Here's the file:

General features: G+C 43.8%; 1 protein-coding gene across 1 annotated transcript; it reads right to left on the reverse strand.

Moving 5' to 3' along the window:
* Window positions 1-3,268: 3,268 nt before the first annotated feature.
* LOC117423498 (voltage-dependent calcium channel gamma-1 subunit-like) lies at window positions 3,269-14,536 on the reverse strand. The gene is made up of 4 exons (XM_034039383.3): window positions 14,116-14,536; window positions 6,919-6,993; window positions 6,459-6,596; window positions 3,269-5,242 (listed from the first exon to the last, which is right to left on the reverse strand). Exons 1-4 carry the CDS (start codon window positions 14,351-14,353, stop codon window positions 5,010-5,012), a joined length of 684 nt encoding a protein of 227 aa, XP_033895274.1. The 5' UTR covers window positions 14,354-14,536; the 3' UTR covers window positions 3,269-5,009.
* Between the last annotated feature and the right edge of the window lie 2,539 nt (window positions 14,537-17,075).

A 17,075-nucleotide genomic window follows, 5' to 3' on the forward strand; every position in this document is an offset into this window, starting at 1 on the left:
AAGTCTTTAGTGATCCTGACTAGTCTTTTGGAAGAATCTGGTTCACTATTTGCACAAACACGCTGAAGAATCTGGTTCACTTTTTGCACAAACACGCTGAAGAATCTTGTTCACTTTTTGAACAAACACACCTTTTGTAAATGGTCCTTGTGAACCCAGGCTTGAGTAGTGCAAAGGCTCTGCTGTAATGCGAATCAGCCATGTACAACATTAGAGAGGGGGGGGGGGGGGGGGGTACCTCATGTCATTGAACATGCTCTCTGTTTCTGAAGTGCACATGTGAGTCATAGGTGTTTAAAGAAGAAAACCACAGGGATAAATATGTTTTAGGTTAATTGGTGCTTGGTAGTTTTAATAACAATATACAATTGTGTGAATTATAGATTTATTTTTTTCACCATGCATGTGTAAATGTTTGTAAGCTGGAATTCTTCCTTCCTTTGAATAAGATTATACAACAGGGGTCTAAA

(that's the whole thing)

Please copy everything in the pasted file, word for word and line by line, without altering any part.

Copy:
General features: G+C 43.8%; 1 protein-coding gene across 1 annotated transcript; it reads right to left on the reverse strand.

Moving 5' to 3' along the window:
* Window positions 1-3,268: 3,268 nt before the first annotated feature.
* LOC117423498 (voltage-dependent calcium channel gamma-1 subunit-like) lies at window positions 3,269-14,536 on the reverse strand. The gene is made up of 4 exons (XM_034039383.3): window positions 14,116-14,536; window positions 6,919-6,993; window positions 6,459-6,596; window positions 3,269-5,242 (listed from the first exon to the last, which is right to left on the reverse strand). Exons 1-4 carry the CDS (start codon window positions 14,351-14,353, stop codon window positions 5,010-5,012), a joined length of 684 nt encoding a protein of 227 aa, XP_033895274.1. The 5' UTR covers window positions 14,354-14,536; the 3' UTR covers window positions 3,269-5,009.
* Between the last annotated feature and the right edge of the window lie 2,539 nt (window positions 14,537-17,075).

A 17,075-nucleotide genomic window follows, 5' to 3' on the forward strand; every position in this document is an offset into this window, starting at 1 on the left:
AAGTCTTTAGTGATCCTGACTAGTCTTTTGGAAGAATCTGGTTCACTATTTGCACAAACACGCTGAAGAATCTGGTTCACTTTTTGCACAAACACGCTGAAGAATCTTGTTCACTTTTTGAACAAACACACCTTTTGTAAATGGTCCTTGTGAACCCAGGCTTGAGTAGTGCAAAGGCTCTGCTGTAATGCGAATCAGCCATGTACAACATTAGAGAGGGGGGGGGGGGGGGGGGTACCTCATGTCATTGAACATGCTCTCTGTTTCTGAAGTGCACATGTGAGTCATAGGTGTTTAAAGAAGAAAACCACAGGGATAAATATGTTTTAGGTTAATTGGTGCTTGGTAGTTTTAATAACAATATACAATTGTGTGAATTATAGATTTATTTTTTTCACCATGCATGTGTAAATGTTTGTAAGCTGGAATTCTTCCTTCCTTTGAATAAGATTATACAACAGGGGTCTAAA